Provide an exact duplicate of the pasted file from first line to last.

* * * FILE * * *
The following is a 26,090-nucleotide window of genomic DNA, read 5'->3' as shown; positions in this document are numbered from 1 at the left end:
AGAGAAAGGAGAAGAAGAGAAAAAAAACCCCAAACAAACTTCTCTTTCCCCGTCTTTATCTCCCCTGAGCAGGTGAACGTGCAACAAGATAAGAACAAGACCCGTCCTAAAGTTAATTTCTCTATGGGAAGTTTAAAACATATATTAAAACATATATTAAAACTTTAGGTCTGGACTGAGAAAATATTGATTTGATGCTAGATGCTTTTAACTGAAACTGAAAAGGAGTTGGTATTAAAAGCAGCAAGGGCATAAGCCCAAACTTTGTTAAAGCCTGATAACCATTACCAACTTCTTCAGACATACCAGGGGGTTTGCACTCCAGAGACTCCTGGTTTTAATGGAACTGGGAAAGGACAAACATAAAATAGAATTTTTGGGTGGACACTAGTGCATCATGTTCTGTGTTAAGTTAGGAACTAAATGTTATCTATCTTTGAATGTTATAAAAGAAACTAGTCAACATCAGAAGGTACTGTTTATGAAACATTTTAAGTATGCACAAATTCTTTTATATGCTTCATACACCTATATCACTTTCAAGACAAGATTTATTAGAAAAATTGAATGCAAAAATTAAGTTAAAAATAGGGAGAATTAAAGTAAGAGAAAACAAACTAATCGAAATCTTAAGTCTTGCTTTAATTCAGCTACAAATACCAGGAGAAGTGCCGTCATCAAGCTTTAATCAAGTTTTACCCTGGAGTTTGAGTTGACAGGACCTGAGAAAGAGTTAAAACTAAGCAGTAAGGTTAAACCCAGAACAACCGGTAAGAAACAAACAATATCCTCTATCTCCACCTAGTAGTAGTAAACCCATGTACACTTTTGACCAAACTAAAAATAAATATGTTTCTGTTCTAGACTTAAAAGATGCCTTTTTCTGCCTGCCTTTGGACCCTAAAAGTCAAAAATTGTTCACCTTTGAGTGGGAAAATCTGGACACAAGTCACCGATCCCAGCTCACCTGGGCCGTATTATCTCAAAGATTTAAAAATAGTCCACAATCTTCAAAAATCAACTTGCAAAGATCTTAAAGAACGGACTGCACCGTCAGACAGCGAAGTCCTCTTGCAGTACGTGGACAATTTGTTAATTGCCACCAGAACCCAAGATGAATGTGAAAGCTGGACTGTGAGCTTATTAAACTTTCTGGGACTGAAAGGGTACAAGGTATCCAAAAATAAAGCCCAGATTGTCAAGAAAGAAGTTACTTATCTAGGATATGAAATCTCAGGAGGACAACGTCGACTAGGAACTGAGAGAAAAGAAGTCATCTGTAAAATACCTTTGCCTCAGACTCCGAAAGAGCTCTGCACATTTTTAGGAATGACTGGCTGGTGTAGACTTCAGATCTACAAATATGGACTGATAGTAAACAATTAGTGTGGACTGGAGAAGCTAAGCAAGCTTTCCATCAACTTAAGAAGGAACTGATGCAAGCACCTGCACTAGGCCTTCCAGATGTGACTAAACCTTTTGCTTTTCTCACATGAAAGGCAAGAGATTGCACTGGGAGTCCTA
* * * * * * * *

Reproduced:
The following is a 26,090-nucleotide window of genomic DNA, read 5'->3' as shown; positions in this document are numbered from 1 at the left end:
AGAGAAAGGAGAAGAAGAGAAAAAAAACCCCAAACAAACTTCTCTTTCCCCGTCTTTATCTCCCCTGAGCAGGTGAACGTGCAACAAGATAAGAACAAGACCCGTCCTAAAGTTAATTTCTCTATGGGAAGTTTAAAACATATATTAAAACATATATTAAAACTTTAGGTCTGGACTGAGAAAATATTGATTTGATGCTAGATGCTTTTAACTGAAACTGAAAAGGAGTTGGTATTAAAAGCAGCAAGGGCATAAGCCCAAACTTTGTTAAAGCCTGATAACCATTACCAACTTCTTCAGACATACCAGGGGGTTTGCACTCCAGAGACTCCTGGTTTTAATGGAACTGGGAAAGGACAAACATAAAATAGAATTTTTGGGTGGACACTAGTGCATCATGTTCTGTGTTAAGTTAGGAACTAAATGTTATCTATCTTTGAATGTTATAAAAGAAACTAGTCAACATCAGAAGGTACTGTTTATGAAACATTTTAAGTATGCACAAATTCTTTTATATGCTTCATACACCTATATCACTTTCAAGACAAGATTTATTAGAAAAATTGAATGCAAAAATTAAGTTAAAAATAGGGAGAATTAAAGTAAGAGAAAACAAACTAATCGAAATCTTAAGTCTTGCTTTAATTCAGCTACAAATACCAGGAGAAGTGCCGTCATCAAGCTTTAATCAAGTTTTACCCTGGAGTTTGAGTTGACAGGACCTGAGAAAGAGTTAAAACTAAGCAGTAAGGTTAAACCCAGAACAACCGGTAAGAAACAAACAATATCCTCTATCTCCACCTAGTAGTAGTAAACCCATGTACACTTTTGACCAAACTAAAAATAAATATGTTTCTGTTCTAGACTTAAAAGATGCCTTTTTCTGCCTGCCTTTGGACCCTAAAAGTCAAAAATTGTTCACCTTTGAGTGGGAAAATCTGGACACAAGTCACCGATCCCAGCTCACCTGGGCCGTATTATCTCAAAGATTTAAAAATAGTCCACAATCTTCAAAAATCAACTTGCAAAGATCTTAAAGAACGGACTGCACCGTCAGACAGCGAAGTCCTCTTGCAGTACGTGGACAATTTGTTAATTGCCACCAGAACCCAAGATGAATGTGAAAGCTGGACTGTGAGCTTATTAAACTTTCTGGGACTGAAAGGGTACAAGGTATCCAAAAATAAAGCCCAGATTGTCAAGAAAGAAGTTACTTATCTAGGATATGAAATCTCAGGAGGACAACGTCGACTAGGAACTGAGAGAAAAGAAGTCATCTGTAAAATACCTTTGCCTCAGACTCCGAAAGAGCTCTGCACATTTTTAGGAATGACTGGCTGGTGTAGACTTCAGATCTACAAATATGGACTGATAGTAAACAATTAGTGTGGACTGGAGAAGCTAAGCAAGCTTTCCATCAACTTAAGAAGGAACTGATGCAAGCACCTGCACTAGGCCTTCCAGATGTGACTAAACCTTTTGCTTTTCTCACATGAAAGGCAAGAGATTGCACTGGGAGTCCTA